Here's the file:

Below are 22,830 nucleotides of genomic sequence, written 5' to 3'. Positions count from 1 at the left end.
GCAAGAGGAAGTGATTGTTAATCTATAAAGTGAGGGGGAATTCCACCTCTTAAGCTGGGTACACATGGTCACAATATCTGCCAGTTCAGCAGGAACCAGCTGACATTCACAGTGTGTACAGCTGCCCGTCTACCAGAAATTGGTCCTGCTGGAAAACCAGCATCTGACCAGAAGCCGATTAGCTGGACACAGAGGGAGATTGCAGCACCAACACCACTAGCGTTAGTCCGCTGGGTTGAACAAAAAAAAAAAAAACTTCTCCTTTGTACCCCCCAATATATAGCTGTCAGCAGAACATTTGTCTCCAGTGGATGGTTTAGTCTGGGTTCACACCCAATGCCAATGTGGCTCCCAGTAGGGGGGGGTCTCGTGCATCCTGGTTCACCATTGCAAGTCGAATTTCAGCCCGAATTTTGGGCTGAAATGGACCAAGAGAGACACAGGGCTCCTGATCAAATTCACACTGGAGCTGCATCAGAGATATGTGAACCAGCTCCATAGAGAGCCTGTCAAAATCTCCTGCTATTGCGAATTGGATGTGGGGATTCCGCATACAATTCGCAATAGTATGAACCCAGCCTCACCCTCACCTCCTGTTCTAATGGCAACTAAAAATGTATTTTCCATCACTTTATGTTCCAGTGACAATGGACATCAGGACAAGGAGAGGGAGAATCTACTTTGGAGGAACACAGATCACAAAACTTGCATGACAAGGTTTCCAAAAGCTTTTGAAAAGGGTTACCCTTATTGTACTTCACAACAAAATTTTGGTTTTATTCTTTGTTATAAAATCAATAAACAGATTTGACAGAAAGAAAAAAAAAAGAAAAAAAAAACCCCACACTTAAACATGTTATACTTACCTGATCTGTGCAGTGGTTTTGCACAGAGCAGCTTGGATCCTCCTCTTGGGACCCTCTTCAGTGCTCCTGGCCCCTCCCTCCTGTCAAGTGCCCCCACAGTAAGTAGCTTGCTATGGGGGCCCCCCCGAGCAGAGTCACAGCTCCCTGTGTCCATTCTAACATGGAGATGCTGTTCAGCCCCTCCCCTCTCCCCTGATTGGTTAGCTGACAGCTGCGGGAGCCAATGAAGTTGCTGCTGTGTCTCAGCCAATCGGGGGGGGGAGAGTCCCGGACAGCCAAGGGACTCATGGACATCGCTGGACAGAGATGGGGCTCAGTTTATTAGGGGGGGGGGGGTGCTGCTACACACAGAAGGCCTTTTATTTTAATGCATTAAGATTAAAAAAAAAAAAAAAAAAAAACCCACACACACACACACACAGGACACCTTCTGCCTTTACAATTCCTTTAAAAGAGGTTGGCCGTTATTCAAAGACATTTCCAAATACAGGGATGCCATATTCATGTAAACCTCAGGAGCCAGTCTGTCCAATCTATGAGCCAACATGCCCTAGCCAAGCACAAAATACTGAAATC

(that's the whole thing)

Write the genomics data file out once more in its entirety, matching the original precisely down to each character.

Below are 22,830 nucleotides of genomic sequence, written 5' to 3'. Positions count from 1 at the left end.
GCAAGAGGAAGTGATTGTTAATCTATAAAGTGAGGGGGAATTCCACCTCTTAAGCTGGGTACACATGGTCACAATATCTGCCAGTTCAGCAGGAACCAGCTGACATTCACAGTGTGTACAGCTGCCCGTCTACCAGAAATTGGTCCTGCTGGAAAACCAGCATCTGACCAGAAGCCGATTAGCTGGACACAGAGGGAGATTGCAGCACCAACACCACTAGCGTTAGTCCGCTGGGTTGAACAAAAAAAAAAAAAACTTCTCCTTTGTACCCCCCAATATATAGCTGTCAGCAGAACATTTGTCTCCAGTGGATGGTTTAGTCTGGGTTCACACCCAATGCCAATGTGGCTCCCAGTAGGGGGGGGTCTCGTGCATCCTGGTTCACCATTGCAAGTCGAATTTCAGCCCGAATTTTGGGCTGAAATGGACCAAGAGAGACACAGGGCTCCTGATCAAATTCACACTGGAGCTGCATCAGAGATATGTGAACCAGCTCCATAGAGAGCCTGTCAAAATCTCCTGCTATTGCGAATTGGATGTGGGGATTCCGCATACAATTCGCAATAGTATGAACCCAGCCTCACCCTCACCTCCTGTTCTAATGGCAACTAAAAATGTATTTTCCATCACTTTATGTTCCAGTGACAATGGACATCAGGACAAGGAGAGGGAGAATCTACTTTGGAGGAACACAGATCACAAAACTTGCATGACAAGGTTTCCAAAAGCTTTTGAAAAGGGTTACCCTTATTGTACTTCACAACAAAATTTTGGTTTTATTCTTTGTTATAAAATCAATAAACAGATTTGACAGAAAGAAAAAAAAAAGAAAAAAAAAACCCCACACTTAAACATGTTATACTTACCTGATCTGTGCAGTGGTTTTGCACAGAGCAGCTTGGATCCTCCTCTTGGGACCCTCTTCAGTGCTCCTGGCCCCTCCCTCCTGTCAAGTGCCCCCACAGTAAGTAGCTTGCTATGGGGGCCCCCCCGAGCAGAGTCACAGCTCCCTGTGTCCATTCTAACATGGAGATGCTGTTCAGCCCCTCCCCTCTCCCCTGATTGGTTAGCTGACAGCTGCGGGAGCCAATGAAGTTGCTGCTGTGTCTCAGCCAATCGGGGGGGGGAGAGTCCCGGACAGCCAAGGGACTCATGGACATCGCTGGACAGAGATGGGGCTCAGTTTATTAGGGGGGGGGGGGTGCTGCTACACACAGAAGGCCTTTTATTTTAATGCATTAAGATTAAAAAAAAAAAAAAAAAAAAACCCACACACACACACACACAGGACACCTTCTGCCTTTACAATTCCTTTAAAAGAGGTTGGCCGTTATTCAAAGACATTTCCAAATACAGGGATGCCATATTCATGTAAACCTCAGGAGCCAGTCTGTCCAATCTATGAGCCAACATGCCCTAGCCAAGCACAAAATACTGAAATC